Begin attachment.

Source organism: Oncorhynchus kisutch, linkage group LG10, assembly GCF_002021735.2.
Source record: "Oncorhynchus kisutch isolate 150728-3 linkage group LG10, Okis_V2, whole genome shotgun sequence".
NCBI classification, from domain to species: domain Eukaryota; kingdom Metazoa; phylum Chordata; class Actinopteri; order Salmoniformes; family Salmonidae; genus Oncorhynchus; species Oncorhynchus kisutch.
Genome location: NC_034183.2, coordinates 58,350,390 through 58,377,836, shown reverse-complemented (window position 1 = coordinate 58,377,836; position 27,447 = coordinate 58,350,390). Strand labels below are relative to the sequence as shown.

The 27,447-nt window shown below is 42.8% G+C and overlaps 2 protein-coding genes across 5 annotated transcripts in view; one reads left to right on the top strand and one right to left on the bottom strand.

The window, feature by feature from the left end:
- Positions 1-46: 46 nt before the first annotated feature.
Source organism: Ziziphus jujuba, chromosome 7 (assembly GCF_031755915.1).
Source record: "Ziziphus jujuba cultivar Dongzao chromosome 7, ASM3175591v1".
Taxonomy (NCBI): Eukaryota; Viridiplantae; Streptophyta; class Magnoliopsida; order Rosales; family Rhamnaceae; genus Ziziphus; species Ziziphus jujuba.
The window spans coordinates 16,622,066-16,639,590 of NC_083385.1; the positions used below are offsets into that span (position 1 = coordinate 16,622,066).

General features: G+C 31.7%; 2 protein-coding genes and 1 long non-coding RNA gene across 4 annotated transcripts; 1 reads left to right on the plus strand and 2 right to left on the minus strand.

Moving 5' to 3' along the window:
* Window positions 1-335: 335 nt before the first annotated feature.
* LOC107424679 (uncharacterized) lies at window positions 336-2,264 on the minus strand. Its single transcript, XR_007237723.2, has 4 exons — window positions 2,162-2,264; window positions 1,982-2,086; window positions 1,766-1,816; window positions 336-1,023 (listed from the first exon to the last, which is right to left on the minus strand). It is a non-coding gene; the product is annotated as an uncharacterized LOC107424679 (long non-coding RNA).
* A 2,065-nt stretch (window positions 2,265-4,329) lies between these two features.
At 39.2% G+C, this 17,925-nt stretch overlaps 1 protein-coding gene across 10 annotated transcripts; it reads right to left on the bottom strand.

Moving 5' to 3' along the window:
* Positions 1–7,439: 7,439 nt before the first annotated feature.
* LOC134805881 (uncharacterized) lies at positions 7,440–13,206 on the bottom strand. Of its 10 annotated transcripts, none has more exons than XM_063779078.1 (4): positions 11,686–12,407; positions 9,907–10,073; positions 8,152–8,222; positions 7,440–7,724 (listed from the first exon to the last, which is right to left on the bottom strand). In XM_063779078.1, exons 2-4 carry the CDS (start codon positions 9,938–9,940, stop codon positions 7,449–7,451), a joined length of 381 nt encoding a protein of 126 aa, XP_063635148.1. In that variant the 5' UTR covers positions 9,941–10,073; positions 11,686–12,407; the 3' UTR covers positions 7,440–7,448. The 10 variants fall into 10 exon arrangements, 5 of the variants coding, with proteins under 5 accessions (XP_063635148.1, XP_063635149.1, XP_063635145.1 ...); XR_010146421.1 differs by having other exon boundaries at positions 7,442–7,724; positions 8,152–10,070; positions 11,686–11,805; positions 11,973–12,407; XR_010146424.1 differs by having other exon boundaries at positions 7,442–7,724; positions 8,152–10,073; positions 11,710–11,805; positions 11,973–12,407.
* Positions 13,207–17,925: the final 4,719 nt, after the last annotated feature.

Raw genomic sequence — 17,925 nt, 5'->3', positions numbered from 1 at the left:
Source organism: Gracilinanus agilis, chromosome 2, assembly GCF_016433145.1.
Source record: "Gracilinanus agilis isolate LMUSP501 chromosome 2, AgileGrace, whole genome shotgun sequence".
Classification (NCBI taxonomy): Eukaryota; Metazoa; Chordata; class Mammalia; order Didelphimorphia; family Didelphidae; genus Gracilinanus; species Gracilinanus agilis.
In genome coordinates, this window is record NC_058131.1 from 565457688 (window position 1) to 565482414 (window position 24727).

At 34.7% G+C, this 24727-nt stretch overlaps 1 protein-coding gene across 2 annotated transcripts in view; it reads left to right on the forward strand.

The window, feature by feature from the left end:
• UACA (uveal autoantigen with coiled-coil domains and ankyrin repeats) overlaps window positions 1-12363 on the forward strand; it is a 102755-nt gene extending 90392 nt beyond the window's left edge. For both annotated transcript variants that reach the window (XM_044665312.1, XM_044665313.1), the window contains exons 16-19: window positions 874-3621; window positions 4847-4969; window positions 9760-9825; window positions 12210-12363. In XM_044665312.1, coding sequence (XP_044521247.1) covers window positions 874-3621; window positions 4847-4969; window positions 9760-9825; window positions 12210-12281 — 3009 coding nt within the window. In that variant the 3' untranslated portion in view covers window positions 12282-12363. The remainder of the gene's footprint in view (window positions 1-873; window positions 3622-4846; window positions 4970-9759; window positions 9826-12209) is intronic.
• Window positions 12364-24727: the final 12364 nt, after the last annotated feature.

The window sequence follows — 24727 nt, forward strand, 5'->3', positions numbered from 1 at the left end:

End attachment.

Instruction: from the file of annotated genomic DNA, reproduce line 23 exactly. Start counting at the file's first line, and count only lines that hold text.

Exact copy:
Source organism: Gracilinanus agilis, chromosome 2, assembly GCF_016433145.1.